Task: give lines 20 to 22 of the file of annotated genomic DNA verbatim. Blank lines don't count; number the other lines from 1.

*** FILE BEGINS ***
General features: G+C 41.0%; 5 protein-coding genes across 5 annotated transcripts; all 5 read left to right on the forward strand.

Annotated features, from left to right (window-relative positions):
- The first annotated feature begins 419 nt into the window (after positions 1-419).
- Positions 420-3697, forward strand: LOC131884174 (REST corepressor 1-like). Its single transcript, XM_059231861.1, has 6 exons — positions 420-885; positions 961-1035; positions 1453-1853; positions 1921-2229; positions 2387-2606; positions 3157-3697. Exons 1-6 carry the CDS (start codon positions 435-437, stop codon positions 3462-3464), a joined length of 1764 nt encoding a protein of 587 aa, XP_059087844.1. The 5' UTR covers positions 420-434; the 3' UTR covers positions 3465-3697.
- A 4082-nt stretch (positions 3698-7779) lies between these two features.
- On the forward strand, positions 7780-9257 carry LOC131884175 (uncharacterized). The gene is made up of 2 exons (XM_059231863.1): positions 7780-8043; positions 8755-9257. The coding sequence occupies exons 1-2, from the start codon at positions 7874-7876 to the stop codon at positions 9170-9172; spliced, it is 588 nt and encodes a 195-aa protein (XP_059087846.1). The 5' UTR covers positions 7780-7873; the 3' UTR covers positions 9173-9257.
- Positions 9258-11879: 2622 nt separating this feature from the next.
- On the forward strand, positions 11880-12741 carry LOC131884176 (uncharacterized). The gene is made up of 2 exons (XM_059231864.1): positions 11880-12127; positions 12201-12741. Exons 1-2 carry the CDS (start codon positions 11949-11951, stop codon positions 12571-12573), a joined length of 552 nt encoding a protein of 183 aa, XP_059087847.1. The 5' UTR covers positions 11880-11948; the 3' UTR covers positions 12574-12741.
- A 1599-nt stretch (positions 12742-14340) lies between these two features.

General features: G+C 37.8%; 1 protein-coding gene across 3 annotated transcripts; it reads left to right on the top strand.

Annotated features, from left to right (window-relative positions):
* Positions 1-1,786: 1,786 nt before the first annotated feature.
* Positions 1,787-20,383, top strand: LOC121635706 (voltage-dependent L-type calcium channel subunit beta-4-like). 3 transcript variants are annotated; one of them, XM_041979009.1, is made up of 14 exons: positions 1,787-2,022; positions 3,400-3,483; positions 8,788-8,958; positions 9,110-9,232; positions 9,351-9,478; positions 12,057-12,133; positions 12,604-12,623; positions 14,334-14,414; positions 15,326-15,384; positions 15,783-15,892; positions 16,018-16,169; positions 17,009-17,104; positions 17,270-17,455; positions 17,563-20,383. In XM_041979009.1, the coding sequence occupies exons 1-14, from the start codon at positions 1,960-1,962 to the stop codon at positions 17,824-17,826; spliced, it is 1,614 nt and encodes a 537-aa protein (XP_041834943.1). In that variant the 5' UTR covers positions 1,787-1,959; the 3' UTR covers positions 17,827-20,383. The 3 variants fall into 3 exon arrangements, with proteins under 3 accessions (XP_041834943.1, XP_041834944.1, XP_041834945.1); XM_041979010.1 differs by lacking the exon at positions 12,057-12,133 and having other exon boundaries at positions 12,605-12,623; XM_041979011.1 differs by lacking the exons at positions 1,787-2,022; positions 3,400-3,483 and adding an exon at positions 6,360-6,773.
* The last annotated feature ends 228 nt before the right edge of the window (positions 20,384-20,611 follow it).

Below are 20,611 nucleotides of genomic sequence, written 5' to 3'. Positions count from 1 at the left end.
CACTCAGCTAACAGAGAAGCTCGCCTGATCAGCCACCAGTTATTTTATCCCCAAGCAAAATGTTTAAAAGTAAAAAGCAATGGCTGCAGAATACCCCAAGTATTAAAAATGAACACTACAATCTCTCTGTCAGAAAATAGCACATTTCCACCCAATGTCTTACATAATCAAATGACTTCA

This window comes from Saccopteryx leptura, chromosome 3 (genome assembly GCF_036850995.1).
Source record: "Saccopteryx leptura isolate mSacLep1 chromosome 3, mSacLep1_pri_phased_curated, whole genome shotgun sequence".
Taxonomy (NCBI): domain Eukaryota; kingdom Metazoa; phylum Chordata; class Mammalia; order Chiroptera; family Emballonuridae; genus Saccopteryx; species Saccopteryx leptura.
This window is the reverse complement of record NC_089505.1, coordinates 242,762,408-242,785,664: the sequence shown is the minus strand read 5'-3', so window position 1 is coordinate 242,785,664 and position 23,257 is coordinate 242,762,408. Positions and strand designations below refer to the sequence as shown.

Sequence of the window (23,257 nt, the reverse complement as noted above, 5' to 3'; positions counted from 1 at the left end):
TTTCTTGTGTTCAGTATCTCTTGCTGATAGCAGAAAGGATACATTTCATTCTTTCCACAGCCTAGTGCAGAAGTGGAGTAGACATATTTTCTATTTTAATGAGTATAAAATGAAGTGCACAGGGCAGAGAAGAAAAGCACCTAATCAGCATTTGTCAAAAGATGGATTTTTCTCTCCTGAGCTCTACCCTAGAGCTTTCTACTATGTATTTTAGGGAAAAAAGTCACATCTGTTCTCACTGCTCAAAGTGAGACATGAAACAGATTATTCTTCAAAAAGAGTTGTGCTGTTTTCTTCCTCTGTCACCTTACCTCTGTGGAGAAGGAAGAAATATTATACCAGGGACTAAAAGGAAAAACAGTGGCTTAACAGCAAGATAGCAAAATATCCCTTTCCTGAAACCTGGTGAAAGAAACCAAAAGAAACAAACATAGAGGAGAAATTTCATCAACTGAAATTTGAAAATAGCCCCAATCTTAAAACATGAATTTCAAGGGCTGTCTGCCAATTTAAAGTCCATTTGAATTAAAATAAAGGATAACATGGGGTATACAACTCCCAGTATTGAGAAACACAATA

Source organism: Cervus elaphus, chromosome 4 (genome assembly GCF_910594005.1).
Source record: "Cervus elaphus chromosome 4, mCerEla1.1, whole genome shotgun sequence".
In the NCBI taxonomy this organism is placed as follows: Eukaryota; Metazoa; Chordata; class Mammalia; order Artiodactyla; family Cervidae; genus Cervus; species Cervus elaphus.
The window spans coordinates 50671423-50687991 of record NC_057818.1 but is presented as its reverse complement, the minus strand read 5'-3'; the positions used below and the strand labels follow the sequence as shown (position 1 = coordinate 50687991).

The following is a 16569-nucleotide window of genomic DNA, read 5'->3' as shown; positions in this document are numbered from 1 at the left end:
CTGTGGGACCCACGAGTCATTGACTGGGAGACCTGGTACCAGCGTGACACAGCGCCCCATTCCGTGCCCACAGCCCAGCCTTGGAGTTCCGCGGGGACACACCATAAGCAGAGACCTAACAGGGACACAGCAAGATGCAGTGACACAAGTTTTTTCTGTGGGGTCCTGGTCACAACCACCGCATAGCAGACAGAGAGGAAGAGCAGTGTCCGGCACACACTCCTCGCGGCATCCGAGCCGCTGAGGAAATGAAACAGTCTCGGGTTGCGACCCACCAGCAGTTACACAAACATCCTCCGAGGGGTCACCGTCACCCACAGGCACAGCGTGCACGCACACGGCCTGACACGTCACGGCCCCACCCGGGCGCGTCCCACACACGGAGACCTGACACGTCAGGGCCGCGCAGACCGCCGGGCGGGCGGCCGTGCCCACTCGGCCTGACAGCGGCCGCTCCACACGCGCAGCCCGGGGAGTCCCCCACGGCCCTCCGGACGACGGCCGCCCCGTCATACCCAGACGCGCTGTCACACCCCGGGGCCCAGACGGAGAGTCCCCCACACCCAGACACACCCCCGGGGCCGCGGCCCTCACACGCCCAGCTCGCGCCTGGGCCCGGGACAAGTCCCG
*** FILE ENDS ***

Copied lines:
This window is the reverse complement of record NC_089505.1, coordinates 242,762,408-242,785,664: the sequence shown is the minus strand read 5'-3', so window position 1 is coordinate 242,785,664 and position 23,257 is coordinate 242,762,408. Positions and strand designations below refer to the sequence as shown.

Sequence of the window (23,257 nt, the reverse complement as noted above, 5' to 3'; positions counted from 1 at the left end):
TTTCTTGTGTTCAGTATCTCTTGCTGATAGCAGAAAGGATACATTTCATTCTTTCCACAGCCTAGTGCAGAAGTGGAGTAGACATATTTTCTATTTTAATGAGTATAAAATGAAGTGCACAGGGCAGAGAAGAAAAGCACCTAATCAGCATTTGTCAAAAGATGGATTTTTCTCTCCTGAGCTCTACCCTAGAGCTTTCTACTATGTATTTTAGGGAAAAAAGTCACATCTGTTCTCACTGCTCAAAGTGAGACATGAAACAGATTATTCTTCAAAAAGAGTTGTGCTGTTTTCTTCCTCTGTCACCTTACCTCTGTGGAGAAGGAAGAAATATTATACCAGGGACTAAAAGGAAAAACAGTGGCTTAACAGCAAGATAGCAAAATATCCCTTTCCTGAAACCTGGTGAAAGAAACCAAAAGAAACAAACATAGAGGAGAAATTTCATCAACTGAAATTTGAAAATAGCCCCAATCTTAAAACATGAATTTCAAGGGCTGTCTGCCAATTTAAAGTCCATTTGAATTAAAATAAAGGATAACATGGGGTATACAACTCCCAGTATTGAGAAACACAATA